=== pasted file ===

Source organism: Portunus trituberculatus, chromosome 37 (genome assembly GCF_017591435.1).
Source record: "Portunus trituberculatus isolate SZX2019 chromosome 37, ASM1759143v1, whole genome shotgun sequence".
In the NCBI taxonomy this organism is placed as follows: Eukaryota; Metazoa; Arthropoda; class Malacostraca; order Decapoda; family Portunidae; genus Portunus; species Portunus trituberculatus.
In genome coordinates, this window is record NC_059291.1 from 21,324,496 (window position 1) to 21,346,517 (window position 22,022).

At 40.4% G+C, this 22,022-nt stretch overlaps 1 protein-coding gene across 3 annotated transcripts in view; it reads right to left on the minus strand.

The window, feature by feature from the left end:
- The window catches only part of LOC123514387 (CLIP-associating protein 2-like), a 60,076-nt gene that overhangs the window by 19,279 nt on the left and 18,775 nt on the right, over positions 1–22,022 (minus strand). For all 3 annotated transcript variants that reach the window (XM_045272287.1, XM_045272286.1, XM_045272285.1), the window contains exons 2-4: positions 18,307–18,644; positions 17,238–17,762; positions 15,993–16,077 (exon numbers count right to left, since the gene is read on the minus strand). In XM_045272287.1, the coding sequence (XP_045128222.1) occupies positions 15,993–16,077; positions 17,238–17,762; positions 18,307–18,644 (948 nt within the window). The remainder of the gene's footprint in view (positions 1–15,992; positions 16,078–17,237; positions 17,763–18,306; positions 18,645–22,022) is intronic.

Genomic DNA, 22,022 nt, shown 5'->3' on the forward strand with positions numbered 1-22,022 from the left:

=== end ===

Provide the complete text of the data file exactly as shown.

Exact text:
Source organism: Portunus trituberculatus, chromosome 37 (genome assembly GCF_017591435.1).
Source record: "Portunus trituberculatus isolate SZX2019 chromosome 37, ASM1759143v1, whole genome shotgun sequence".
In the NCBI taxonomy this organism is placed as follows: Eukaryota; Metazoa; Arthropoda; class Malacostraca; order Decapoda; family Portunidae; genus Portunus; species Portunus trituberculatus.
In genome coordinates, this window is record NC_059291.1 from 21,324,496 (window position 1) to 21,346,517 (window position 22,022).

At 40.4% G+C, this 22,022-nt stretch overlaps 1 protein-coding gene across 3 annotated transcripts in view; it reads right to left on the minus strand.

The window, feature by feature from the left end:
- The window catches only part of LOC123514387 (CLIP-associating protein 2-like), a 60,076-nt gene that overhangs the window by 19,279 nt on the left and 18,775 nt on the right, over positions 1–22,022 (minus strand). For all 3 annotated transcript variants that reach the window (XM_045272287.1, XM_045272286.1, XM_045272285.1), the window contains exons 2-4: positions 18,307–18,644; positions 17,238–17,762; positions 15,993–16,077 (exon numbers count right to left, since the gene is read on the minus strand). In XM_045272287.1, the coding sequence (XP_045128222.1) occupies positions 15,993–16,077; positions 17,238–17,762; positions 18,307–18,644 (948 nt within the window). The remainder of the gene's footprint in view (positions 1–15,992; positions 16,078–17,237; positions 17,763–18,306; positions 18,645–22,022) is intronic.

Genomic DNA, 22,022 nt, shown 5'->3' on the forward strand with positions numbered 1-22,022 from the left: